How tigers use scent to communicate

One of the most effective ways for tigers to communicate is through scent-marking. This is particularly helpful given that tigers may go for weeks without seeing one another. 

Tigers leave scents rich with information through their urine and their faeces. When a female is ready to mate, she will increase her urine-marking, marking her territory liberally so that nearby males pick up the message. The fluid that tigers leave behind is extremely complex containing over 100 different chemical components

When in direct contact with another tiger, they may rub themselves against each other to exchange scents. Mothers will regularly rub faces with their cubs via facial scent glands to reaffirm their bonds, and courting adult pairs will also carry out this behaviour.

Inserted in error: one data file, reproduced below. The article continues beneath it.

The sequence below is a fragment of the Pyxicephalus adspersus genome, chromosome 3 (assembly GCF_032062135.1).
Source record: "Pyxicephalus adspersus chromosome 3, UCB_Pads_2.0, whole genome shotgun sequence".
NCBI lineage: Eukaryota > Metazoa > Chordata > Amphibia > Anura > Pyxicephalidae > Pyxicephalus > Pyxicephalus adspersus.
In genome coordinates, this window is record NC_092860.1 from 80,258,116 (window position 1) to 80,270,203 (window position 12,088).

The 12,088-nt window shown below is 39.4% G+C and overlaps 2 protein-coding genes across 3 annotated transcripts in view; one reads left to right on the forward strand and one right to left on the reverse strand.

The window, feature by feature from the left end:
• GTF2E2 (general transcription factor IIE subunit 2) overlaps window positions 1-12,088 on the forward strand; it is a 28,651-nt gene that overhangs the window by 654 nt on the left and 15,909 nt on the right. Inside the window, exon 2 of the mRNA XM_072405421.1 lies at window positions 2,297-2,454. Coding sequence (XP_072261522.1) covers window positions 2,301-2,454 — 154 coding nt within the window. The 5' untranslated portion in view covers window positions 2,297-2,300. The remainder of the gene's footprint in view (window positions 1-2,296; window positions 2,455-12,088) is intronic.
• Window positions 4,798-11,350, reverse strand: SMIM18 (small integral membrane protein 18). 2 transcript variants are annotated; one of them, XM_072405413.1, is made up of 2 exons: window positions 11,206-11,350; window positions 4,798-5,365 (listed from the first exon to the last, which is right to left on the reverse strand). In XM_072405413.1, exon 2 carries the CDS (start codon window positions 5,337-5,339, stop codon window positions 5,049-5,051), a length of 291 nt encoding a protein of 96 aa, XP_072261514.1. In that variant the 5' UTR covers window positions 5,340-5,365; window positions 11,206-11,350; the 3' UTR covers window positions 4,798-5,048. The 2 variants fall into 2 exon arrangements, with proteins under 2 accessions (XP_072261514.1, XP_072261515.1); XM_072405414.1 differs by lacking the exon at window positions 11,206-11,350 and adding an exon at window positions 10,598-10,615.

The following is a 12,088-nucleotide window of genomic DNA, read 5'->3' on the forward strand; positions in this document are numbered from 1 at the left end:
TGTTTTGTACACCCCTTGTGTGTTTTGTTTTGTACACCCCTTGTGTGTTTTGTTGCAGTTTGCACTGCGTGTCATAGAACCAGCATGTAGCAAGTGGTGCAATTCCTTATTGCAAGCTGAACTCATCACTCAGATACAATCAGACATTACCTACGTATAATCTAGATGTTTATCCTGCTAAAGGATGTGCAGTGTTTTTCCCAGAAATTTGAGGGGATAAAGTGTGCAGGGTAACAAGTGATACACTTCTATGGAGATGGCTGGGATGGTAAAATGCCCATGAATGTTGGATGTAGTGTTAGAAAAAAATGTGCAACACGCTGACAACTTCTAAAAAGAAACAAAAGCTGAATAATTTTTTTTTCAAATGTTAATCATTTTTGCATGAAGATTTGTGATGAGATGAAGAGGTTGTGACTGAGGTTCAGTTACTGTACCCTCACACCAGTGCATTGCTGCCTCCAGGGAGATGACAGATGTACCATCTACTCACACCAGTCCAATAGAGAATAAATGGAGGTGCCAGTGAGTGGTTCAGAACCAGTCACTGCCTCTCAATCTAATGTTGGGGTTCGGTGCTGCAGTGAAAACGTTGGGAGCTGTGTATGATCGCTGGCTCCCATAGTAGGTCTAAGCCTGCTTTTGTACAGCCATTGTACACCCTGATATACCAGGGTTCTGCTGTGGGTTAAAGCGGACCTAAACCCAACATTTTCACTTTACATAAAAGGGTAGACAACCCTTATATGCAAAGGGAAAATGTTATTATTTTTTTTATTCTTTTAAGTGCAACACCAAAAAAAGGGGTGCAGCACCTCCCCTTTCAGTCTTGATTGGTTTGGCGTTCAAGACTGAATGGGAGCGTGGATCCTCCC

Tigers also have scent glands at the base of their tail, and between their toes. So, to spread their scent, tigers will rub their hindquarters on trees, and will scratch surfaces to let other tigers know that they are around.

Tiger body language

Like us humans, tigers also use body language to communicate. 

They have very mobile ears and expressive faces, and they will use these expressions to communicate their intentions. When feeling aggressive, a tiger may twist back their ears, showing the onlooker their backs. This accompanied by a lashing tail, wide open eyes and a slightly open mouth, communicates aggressive intent. 

When defensive, tigers flatten their ears on their head, bare their teeth, narrow their eyes, and hang their tail low, whilst a more relaxed tiger will have upright ears and an upright tail.